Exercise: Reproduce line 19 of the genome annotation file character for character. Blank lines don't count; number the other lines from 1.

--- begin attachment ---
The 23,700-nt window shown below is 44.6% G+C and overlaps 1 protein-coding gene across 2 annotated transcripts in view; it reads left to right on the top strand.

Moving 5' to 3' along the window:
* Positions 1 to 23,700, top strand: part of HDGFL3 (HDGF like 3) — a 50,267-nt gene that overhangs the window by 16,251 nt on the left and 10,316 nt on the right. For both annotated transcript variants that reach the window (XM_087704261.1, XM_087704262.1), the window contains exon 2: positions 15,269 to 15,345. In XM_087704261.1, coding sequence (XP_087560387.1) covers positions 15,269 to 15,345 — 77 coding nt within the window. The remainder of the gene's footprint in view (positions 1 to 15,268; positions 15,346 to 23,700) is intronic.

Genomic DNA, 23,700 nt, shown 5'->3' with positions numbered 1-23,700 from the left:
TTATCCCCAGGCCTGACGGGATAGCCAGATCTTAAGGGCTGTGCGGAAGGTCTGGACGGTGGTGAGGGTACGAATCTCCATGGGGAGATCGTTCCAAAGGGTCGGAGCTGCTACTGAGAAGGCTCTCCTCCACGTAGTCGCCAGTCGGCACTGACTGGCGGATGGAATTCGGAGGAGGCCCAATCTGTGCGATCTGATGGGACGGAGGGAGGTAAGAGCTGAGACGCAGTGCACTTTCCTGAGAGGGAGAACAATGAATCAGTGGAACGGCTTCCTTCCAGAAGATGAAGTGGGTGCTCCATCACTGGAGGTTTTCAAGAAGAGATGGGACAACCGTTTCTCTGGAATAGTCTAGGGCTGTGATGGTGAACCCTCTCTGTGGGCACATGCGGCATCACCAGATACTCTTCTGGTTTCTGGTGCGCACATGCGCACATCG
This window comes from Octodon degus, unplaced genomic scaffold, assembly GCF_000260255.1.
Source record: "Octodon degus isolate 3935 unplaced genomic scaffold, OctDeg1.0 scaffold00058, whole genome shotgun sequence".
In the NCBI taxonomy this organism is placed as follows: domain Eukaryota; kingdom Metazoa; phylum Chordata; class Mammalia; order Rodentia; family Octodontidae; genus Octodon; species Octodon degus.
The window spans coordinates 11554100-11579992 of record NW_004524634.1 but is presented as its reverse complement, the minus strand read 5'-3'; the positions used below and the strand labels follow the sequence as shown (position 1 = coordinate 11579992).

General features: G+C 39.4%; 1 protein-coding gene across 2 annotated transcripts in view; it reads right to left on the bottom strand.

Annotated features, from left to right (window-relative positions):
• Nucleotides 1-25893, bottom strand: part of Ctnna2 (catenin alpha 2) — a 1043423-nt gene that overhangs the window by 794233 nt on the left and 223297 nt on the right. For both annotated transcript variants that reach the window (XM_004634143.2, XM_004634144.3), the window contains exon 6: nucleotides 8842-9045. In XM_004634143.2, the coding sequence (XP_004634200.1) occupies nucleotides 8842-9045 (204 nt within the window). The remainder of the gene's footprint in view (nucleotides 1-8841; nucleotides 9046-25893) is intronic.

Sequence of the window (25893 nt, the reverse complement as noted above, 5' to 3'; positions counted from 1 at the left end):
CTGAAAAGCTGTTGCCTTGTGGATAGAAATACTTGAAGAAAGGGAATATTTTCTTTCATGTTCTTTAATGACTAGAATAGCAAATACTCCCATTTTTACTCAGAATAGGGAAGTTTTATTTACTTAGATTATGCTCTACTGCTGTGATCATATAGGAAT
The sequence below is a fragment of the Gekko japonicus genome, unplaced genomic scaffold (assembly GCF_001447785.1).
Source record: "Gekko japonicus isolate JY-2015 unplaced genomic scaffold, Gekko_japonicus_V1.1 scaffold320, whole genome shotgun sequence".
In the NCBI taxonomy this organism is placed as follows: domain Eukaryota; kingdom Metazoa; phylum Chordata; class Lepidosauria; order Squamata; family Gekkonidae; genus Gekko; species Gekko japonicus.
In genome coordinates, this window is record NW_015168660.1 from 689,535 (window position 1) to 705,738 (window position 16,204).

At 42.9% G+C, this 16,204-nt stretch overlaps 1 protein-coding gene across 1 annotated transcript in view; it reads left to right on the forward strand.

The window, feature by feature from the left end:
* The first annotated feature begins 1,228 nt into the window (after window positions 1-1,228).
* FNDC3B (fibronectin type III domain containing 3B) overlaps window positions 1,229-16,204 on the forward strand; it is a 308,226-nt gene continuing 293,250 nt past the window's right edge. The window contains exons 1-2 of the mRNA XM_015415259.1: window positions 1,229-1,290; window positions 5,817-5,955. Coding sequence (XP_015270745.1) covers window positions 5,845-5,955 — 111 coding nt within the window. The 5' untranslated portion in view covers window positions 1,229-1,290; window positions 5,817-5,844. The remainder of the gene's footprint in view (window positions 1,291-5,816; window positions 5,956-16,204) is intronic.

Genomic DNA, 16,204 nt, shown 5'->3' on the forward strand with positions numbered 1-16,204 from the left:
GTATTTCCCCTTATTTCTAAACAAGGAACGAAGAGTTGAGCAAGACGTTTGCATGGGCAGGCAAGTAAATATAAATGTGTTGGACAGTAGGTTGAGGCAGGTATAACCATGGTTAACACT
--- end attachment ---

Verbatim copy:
At 42.9% G+C, this 16,204-nt stretch overlaps 1 protein-coding gene across 1 annotated transcript in view; it reads left to right on the forward strand.